Lavochkin La-7 (oz6059)
About this Plan
La7. Scale model Russian WWII fighter. Wingspan 96-1/2in, 1704 sq in area, for 3.7 - 4.8 cu in engines and 6 channel RC. Model # pl-1334. Designed by David P Andersen. Featured in RCM 5-04.
Quote: "The Soviet Union's most advanced WWII fighter, in Quarter Scale. Lavochkin La-7 by David Andersen.
Germany launched Operation Barbarossa in June 1941 when it attacked Russia without provocation. Days went by before Stalin sobered up and rescinded the non-aggression pact. By then, most of Soviet industry was destroyed or captured, including 80% of its aluminum production.
Rebuilding Russian industry far to the east meant employing peasants, retirees, middle age babushkas and teenage girls, trained by a few old hands. Yet production adapted under difficult circumstances. Although lacking aluminum and steel in quantity, wood and woodworking skills were abundant. 'I can build airplanes until the last tree in Siberia falls,' said Semyon Lavochkin, Russia's brilliant aircraft designer.
Given these circumstances, developing a fighter that was 40 mph faster than the FW 190A8, simple to maintain in the field without an elaborate supply chain, and building it in quantities in remote areas by quickly trained technicians was a historically unique achievement. Consider, for example, the La-7 cowl - two simple curved sheets held in place with piano hinges and two steel straps. It can be opened in seconds without tools. Compare that to the multiple compound curved panels of the Spitfire, Bf 109 or Mustang.
All of the wartime Lavochkin airframes were birch plywood laminated with resin or Bakelite. Duraluminum was used sparingly. As Lend-Lease improved the supply of aluminum and tooling, metal alloys slowly replaced wooden parts, such as the wing spars. But most of the surfaces remained wooden, seamless and semi-glossy, prompting pilots to call them 'grand pianos.'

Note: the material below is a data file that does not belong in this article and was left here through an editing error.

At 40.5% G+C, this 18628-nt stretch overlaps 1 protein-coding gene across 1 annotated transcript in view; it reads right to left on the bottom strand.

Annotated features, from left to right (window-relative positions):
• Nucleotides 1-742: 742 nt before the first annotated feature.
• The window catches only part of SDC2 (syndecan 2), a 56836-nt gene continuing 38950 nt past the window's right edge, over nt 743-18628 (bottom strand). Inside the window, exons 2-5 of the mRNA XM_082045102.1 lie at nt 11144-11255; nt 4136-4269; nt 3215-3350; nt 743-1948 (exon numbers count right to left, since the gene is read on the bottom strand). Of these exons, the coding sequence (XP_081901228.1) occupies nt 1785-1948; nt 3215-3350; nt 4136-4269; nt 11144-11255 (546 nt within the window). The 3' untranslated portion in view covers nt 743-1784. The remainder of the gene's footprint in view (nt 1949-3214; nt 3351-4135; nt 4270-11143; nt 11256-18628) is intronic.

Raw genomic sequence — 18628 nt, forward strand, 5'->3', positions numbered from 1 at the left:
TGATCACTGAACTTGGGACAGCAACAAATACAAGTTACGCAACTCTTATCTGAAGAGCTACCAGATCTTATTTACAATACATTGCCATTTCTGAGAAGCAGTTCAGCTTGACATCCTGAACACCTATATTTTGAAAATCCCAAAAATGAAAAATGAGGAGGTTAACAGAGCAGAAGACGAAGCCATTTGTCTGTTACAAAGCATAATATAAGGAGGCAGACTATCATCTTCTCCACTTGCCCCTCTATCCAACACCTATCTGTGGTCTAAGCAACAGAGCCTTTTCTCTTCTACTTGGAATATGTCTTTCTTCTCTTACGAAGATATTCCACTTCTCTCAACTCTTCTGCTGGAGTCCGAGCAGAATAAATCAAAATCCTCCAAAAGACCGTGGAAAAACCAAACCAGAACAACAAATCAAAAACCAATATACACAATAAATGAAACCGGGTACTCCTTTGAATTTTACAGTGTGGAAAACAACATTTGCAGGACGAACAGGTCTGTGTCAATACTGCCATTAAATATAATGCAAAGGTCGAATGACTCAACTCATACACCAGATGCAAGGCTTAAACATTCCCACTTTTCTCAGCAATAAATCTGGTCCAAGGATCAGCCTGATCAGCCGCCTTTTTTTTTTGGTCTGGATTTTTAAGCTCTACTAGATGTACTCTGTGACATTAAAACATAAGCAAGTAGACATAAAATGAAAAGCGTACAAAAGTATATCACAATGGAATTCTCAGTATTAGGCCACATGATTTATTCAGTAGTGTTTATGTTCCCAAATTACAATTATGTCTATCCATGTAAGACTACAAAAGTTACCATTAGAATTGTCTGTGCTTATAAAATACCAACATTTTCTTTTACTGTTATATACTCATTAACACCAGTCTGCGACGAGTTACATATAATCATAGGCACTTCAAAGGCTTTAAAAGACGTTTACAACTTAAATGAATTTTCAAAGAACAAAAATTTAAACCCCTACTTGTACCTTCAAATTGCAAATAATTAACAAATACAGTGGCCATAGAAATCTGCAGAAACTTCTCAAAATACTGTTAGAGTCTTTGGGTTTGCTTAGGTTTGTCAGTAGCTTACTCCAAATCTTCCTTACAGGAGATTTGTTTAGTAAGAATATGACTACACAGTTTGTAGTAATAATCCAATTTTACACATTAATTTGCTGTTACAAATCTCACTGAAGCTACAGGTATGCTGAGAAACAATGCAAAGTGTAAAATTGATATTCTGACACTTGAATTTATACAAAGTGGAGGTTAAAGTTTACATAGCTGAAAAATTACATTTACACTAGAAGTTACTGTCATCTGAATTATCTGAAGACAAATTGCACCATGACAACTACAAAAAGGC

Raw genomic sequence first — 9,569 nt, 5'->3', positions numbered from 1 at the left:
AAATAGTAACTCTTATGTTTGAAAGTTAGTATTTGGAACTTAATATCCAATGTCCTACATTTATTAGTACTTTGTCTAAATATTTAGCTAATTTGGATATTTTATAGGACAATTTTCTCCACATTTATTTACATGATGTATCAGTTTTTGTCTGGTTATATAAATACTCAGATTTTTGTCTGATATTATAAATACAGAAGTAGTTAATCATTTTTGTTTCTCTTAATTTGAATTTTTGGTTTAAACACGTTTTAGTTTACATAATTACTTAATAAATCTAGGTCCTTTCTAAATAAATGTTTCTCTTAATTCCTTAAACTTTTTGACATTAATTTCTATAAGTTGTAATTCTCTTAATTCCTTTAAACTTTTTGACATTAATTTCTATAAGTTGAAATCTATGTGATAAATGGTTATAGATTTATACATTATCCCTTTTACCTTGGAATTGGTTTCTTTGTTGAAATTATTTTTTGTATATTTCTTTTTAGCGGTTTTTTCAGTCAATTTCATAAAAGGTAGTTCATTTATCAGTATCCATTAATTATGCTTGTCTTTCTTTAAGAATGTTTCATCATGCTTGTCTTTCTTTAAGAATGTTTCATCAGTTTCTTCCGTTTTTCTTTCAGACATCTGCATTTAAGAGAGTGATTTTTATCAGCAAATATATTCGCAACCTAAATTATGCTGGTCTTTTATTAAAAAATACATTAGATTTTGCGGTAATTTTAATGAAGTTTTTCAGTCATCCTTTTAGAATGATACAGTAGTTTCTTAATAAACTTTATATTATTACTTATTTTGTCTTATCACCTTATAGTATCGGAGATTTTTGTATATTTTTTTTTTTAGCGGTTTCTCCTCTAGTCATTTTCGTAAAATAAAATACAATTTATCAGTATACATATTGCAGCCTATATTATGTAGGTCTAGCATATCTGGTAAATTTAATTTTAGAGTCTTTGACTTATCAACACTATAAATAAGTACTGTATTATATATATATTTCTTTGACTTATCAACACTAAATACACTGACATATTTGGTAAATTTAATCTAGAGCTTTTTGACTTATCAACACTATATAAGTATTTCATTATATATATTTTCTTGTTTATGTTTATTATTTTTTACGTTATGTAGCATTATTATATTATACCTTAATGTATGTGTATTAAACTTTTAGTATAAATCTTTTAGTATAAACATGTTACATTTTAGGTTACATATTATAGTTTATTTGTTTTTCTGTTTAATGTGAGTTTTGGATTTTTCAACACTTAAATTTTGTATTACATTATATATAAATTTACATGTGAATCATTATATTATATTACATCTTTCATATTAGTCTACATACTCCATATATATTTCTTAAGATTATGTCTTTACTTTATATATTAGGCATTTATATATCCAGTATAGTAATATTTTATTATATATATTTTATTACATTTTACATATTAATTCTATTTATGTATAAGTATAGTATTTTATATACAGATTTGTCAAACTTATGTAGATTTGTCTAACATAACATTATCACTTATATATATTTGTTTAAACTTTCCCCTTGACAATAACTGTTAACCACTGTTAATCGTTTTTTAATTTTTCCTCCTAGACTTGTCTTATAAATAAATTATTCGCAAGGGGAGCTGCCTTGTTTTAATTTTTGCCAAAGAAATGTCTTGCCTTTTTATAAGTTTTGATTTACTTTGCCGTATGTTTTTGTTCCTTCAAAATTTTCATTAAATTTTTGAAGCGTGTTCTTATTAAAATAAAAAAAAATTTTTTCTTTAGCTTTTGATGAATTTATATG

The La-7 was rugged and simple to build and maintain. Big, wide apart wheels provided good ground handling on rough Russian and German fields. Its big tail and large control surfaces provided stability and maneuverability, designed to cut through turbulence at low level. Enormous flaps allowed a steep descent into small grass airstrips. And a big engine for performance. These are the qualities we seek in a model airplane, too.
The color scheme of the model presented here is Lt. Col. Sergei Dolgushin's La-7 as it appeared at the end of the war. The red nose is typical of the elite Russian Guards. Dolgushin was a high-scoring ace and a principal leader in the Battle of Berlin. Capturing Berlin ended The Great Patriotic War and started the Cold War. Because this airplane was central to both of these events, it is an important artifact of history.
Only two La-7's still exist, they are preserved in museums in Prague and Moscow, no longer flyable. So it is up to us scale R/C modelers to preserve their images in the air.
Construction. Before beginning construction, assemble all the documentation you will need. As a minimum, you will need three-views of a color scheme. The references include eight. If you plan to compete, assemble your entire documentation book. The plans are totally scale, suitable for national level competition. They match the Krybus drawings exactly. They include a lot of optional scale details that many sport fliers may not need. You have my reluctant permission to omit these details if you choose.
All of the major components that the modeler must purchase are at least dual-sourced - three brands of retracts, three choices of engine, fiberglass cowl or wood, etc. To be certain they will be available when you need them, purchase your choice of these items before beginning construction.
This design can accept a wide variety of engines - anything equivalent to a G62 or larger that will fit inside a 12 inch cowl.
Even with a big, honking gas engine, it is easy to build this ship tail heavy. So be weight conscious when building the rear fuselage and tail.
My favorite method for cutting parts is to paste a photocopy of a part (or just cut up the plan) onto stock with a Kinko's glue stick and cut it out with a scroll saw. Trim the edge with a disk sander or sanding block to remove half of the line. Remove the pattern before the glue sets. Cutting parts is fun and relaxing - it is the easiest part of scratch-building. Cutting parts takes less than 5% of the time required to build a scale airplane. But if time is more valuable than money, consider sending the plans to a professional kit cutter (see the references).
Direct submission to Outerzone.
Note this plan is also available online as a free download from the designer himself at http://www.mnbigbirds.com/Andersen%20Plans.htm
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